Joining a new team is a big commitment of time and future career progression as success at your next post will influence your path further on.  Make the right decision here and you will have given your own career a boost.  The proper fit of culture and expectations is just as crucial for any individual team member as it is for the company doing the hiring.  The following guidance is intended to help generate the kind of understanding between candidate and company that leads to terrific outcomes for both.

Step 1:  Clarify your own expectations
It is easy to miss opportunities to learn more about the company you are evaluating during the heat of the interviewing process.  Preparation beforehand will help you to maximize your knowledge of what it might be like to work on this new team.  This first step will not only simplify this process during your interview but afterwards as well when you are assessing which company to select.

Create a prioritized list of the top 6 -10 requirements that you have for your next role.    For example:

  1. Opportunity for growth by learning new things?  (What skills or expertise will you gain?)
  2. Is the culture of the company a good fit for me (How are decisions made?  How much autonomy is there? How are conflicts resolved? Etc.)
  3. Compensation package (How does this compare with industry norms?)
  4. Title (Will this help, hurt or be neutral when viewed by your colleagues in the industry)
  5. Distance from home (What about the ability to work from home?)
  6. Travel (How much? International or Domestic only?)
  7. Opportunities to continue to publish (Will you be able to maintain or build your reputation in the academic community?)
  8. Work with cross-functional teams (Will you be a contributor, team leader or both?)
  9. Opportunity to contribute to the company’s growth strategy (Will you have a ‘seat at the table’ to shape how the company grows?)
  10. Opportunity to drive and mentor a team (Will you have direct reports?)
  11. Does the company participate in Social Responsibility initiatives? (How does the company give back to the community?)

Step 2: Assess the fit with your list
You likely will not have the opportunity to formally ask about everything on your list during your interview.  Obviously you can mix and match what questions you ask each of the people that you meet, but be sure that you cover at least the top 4 or 5 items during your interview.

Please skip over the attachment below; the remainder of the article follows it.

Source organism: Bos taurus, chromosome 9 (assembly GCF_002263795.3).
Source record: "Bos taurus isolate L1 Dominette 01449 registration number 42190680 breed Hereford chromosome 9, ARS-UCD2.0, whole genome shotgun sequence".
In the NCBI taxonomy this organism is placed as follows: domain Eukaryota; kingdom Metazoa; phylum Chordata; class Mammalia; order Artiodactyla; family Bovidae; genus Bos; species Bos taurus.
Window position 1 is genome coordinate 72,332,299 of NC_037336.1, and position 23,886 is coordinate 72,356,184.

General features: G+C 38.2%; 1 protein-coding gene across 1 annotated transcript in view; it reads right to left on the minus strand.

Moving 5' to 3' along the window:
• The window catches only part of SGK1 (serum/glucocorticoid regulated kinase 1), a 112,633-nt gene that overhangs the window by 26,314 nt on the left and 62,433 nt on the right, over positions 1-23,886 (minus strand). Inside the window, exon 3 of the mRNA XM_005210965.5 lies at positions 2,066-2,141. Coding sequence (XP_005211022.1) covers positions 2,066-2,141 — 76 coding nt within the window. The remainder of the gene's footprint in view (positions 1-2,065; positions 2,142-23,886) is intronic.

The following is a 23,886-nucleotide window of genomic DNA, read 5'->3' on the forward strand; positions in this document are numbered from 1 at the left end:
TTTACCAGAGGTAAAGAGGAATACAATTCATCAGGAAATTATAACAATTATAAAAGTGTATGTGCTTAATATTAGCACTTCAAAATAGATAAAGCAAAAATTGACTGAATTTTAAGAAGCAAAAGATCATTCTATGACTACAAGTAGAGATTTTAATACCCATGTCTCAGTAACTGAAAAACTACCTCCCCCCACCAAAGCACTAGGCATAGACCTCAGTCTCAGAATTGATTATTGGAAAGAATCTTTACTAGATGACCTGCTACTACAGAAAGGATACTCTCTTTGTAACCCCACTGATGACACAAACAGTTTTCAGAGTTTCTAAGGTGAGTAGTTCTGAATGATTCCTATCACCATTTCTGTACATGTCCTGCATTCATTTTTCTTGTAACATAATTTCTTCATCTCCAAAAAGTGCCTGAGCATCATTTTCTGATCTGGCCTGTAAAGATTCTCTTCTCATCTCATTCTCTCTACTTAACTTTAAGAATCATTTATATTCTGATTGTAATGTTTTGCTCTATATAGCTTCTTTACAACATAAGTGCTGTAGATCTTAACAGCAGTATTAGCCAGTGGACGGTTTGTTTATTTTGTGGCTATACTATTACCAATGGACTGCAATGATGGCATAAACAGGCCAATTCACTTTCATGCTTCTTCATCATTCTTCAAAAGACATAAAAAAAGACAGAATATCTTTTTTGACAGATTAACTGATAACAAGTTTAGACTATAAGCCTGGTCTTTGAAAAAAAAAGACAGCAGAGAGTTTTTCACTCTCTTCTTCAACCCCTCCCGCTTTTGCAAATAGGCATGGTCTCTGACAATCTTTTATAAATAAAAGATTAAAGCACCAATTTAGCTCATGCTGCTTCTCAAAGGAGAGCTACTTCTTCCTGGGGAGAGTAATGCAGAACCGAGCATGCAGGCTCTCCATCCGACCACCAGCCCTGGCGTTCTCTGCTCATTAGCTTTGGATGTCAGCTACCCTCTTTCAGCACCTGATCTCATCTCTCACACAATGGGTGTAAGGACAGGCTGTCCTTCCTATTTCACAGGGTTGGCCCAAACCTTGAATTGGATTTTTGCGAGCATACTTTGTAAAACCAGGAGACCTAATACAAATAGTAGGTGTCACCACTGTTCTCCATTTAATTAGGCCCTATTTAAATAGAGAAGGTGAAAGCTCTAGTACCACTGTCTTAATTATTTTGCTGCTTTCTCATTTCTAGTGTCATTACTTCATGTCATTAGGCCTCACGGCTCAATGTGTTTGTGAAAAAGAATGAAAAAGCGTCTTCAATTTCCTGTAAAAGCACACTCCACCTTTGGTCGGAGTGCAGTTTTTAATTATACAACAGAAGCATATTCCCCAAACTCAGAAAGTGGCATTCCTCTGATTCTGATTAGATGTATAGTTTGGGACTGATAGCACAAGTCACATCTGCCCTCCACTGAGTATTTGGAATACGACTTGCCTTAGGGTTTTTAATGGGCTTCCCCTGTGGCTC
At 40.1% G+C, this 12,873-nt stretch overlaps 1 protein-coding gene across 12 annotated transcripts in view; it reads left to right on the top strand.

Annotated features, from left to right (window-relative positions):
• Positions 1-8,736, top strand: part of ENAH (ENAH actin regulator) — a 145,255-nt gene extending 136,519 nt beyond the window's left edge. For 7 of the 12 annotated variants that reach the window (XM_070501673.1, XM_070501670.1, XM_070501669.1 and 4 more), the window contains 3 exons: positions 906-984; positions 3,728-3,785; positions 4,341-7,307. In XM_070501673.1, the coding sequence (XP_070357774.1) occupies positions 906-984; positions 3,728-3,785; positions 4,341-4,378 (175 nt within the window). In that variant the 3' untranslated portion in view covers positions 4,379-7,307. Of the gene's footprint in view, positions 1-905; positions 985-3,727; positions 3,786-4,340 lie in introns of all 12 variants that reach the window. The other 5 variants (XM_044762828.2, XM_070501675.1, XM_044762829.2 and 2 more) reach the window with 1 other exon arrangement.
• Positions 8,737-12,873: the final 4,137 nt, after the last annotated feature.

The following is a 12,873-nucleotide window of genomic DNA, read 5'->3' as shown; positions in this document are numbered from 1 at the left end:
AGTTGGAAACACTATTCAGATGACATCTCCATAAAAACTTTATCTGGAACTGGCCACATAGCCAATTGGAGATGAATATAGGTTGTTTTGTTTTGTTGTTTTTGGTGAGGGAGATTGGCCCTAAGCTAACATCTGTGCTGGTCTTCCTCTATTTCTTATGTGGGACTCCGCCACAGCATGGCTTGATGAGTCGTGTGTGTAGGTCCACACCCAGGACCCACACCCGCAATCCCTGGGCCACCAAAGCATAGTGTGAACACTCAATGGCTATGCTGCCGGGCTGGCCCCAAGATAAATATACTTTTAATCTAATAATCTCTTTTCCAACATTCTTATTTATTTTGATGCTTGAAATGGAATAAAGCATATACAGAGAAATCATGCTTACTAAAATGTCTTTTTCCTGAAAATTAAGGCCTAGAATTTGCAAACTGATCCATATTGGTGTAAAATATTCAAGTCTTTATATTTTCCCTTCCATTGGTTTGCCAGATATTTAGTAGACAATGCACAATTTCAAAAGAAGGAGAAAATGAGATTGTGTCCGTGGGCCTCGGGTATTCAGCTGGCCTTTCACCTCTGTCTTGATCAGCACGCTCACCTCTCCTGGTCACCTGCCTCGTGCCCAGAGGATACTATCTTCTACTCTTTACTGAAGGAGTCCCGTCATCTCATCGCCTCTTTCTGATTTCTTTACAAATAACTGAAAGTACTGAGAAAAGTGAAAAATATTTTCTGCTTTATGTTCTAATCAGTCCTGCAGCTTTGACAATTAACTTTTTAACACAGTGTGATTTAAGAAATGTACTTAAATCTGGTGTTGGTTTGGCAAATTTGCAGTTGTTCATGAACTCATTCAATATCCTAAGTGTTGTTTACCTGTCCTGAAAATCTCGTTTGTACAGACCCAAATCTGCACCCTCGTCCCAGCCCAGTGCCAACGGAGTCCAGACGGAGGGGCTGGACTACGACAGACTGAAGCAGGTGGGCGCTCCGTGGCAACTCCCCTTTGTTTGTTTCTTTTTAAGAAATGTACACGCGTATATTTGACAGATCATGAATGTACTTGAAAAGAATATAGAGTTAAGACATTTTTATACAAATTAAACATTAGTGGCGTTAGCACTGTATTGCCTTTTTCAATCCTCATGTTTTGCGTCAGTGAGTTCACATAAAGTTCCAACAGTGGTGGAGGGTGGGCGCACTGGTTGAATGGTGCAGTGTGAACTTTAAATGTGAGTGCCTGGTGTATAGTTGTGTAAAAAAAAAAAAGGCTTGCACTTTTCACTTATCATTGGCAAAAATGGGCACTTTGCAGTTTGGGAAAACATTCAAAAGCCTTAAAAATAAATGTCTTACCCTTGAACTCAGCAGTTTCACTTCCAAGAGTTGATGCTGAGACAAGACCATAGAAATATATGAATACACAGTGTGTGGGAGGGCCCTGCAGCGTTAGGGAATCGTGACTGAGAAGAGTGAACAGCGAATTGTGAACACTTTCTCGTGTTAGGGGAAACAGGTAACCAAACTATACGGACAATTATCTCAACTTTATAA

You can get a pretty good idea of what type of culture there is at the company by observing the actions of the people you meet both during and after the interview.  Taking note of your surroundings can tell you a lot about how employees are valued.  (Are there big offices for the senior leadership while everyone else is crammed into a cube farm?  Do they have free coffee or other amenities?)  It is also important to take note of post-interview behavior.  If they said that they would be in touch, did they in fact follow through with that in a reasonable time or with the time that they indicated? How do they respond to further communication with them?

Together with your assessment during your interview, your appraisal of both the environment and behavior of those you met, you should have a pretty good idea of what it will be like to join this team.

Step 3:  Close the deal
Once you receive a formal written offer from the company, you will likely have gotten good answers to the most important items on your list.  If there is 100% agreement here, the next step is easy.  Accept the offer!  However, such clarity and total alignment is rare.  Furthermore, this can be more confusing when you are considering multiple offers.  The way in which you negotiate with them and they with you should provide the final insight you need to make the best decision.  Remember that this is about seeing if you can get your expectations and those of the company closer together.  This is a place for conversation not ultimatums.  How things go at this stage in the relationship can be one of the most influential in your decision.

Finding the right team to join can be one of the best decisions you make for both your own career and your happiness for the upcoming years.  With a little preparation, and persistence, this sometimes daunting task can become quite manageable and ultimately leads to the building of strong companies and careers.

Additional Resources:

Picture Credit:  James Wheeler via photopin cc

Publishing Clinical Trial Data: The Who, What, Where, When, And Why

Gold Pill Capsules

Proposals for the full disclosure of all clinical trial data, both positive and negative, could have important impacts on the safety of new therapeutics.

By:   Joan Rachlin, JD, MPH, Executive Director of Public Responsibility in Medicine and Research

Some of the most hotly debated questions making the rounds these days include who should interpret, distribute, review, and receive data, and with good reason. From WikiLeaks to National Security Agency whistleblowers, the problems of data privacy, data security, data accuracy, and data availability are making headlines.